Israeli ministry of justice said that Facebook, Twitter and other networks removed thousands of materials posted by Palestinians this year on its request.
Social media services like Facebook and Twitter are increasingly likely to remove content from their networks upon request by Israeli ministry of justice officials, according to testimony by a government official at a parliamentary committee meeting on Monday.
An Israeli website specialised in IT news reported the head of cyber unit at Israel’s State Attorney’s Office Haim Wismonsky telling the government ministers that 85 per cent of government requests to remove content deemed harmful or dangerous were accepted in 2017, compared to 70 per cent last year.
In 2016, the government requested the removal of 2,250 posts or social media pages. This year’s total will not be available for another month, but “the amount of content multiplied several-fold,” said Wismonsky. “There was an enormous spike.”
The parliamentary committee that heard Mr. Wismonsky convened in order to discuss a proposal for a law that would empower an administrative tribunal to order social media companies to remove certain types of content.
Under the so-called “Facebook Law,” two conditions would have to be met for a tribunal to make such a ruling.
First, the court would have to deem the content criminal in nature. Then, the court would have to decide that it represents a threat to an individual, to public safety or to national security. The law would apply to all social media and also to Google search results.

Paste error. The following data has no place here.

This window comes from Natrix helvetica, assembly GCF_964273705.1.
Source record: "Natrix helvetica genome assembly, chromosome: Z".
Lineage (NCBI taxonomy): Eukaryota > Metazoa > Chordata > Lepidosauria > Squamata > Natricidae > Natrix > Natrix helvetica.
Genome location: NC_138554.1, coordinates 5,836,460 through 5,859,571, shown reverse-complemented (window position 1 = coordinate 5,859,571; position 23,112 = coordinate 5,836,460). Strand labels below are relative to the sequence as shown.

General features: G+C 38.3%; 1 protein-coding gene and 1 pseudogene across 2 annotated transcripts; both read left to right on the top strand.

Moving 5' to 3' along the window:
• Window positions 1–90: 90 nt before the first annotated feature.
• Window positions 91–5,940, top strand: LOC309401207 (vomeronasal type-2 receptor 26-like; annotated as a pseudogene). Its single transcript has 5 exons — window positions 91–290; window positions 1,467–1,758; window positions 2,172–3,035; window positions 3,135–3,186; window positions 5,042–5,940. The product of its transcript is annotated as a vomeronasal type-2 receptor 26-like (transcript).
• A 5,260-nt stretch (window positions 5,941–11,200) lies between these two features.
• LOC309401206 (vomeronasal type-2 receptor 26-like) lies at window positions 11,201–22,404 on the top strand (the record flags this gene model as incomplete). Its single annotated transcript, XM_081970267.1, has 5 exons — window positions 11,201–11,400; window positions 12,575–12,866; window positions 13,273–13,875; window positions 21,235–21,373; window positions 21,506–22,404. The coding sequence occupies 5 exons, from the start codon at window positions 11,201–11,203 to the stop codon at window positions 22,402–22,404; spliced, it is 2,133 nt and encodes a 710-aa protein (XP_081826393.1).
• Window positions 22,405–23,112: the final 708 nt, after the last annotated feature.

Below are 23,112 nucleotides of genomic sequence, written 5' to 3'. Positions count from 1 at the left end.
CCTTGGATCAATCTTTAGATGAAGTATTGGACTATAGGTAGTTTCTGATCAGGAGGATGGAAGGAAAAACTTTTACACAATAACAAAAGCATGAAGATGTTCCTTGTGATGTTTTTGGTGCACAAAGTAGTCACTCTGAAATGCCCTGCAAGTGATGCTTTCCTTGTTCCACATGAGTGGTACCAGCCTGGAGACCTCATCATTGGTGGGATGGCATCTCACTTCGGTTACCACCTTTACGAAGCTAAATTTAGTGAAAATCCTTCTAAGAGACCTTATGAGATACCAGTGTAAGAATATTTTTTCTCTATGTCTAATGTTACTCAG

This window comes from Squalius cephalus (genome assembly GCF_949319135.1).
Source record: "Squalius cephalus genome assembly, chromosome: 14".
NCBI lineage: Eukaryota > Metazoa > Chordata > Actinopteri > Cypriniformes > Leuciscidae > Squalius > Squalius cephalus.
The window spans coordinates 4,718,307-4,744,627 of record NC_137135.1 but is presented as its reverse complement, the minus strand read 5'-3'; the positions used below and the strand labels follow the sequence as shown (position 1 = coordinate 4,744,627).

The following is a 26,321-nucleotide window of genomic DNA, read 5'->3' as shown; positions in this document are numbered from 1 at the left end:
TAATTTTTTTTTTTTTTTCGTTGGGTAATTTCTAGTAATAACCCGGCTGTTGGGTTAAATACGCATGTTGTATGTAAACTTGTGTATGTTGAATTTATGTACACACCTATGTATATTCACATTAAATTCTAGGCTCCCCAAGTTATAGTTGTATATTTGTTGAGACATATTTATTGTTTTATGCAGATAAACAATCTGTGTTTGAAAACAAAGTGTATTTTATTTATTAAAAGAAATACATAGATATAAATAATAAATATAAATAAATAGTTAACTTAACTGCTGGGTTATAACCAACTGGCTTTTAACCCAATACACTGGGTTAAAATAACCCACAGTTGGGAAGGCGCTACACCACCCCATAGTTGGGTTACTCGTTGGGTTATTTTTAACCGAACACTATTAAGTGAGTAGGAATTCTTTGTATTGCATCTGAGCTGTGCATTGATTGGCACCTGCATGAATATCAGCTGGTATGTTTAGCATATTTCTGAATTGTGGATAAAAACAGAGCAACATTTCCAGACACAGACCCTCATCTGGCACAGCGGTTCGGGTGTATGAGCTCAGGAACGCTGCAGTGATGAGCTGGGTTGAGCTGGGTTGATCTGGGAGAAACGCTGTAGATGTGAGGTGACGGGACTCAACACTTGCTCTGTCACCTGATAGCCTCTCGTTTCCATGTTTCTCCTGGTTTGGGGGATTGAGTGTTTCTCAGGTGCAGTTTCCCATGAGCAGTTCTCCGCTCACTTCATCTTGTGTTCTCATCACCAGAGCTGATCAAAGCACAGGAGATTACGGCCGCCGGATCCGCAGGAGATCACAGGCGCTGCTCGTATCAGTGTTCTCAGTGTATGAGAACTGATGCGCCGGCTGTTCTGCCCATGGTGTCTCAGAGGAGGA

Israeli occupation considers all posts by Palestinians who disclose Israeli crimes against them, their land, property and holy sites as criminal and pose danger on public safety.
Some companies have been more cooperative than others. It is easy to get Google and Facebook to act, Mr. Wismonsky said, adding that Twitter and WordPress are less likely to cooperate.
“There are cases in which we think something poses a threat, but the company says its user agreement has not been violated,” Wismonsky said. “Then, we will want legal backing.”
The parliamentary committee's chairman Nissan Slomiansky said: “I am not saying that we are going to control these companies but we cannot let them go completely unchecked… We have to agree that every entity obey the laws of the state [of Israel] where it operates.”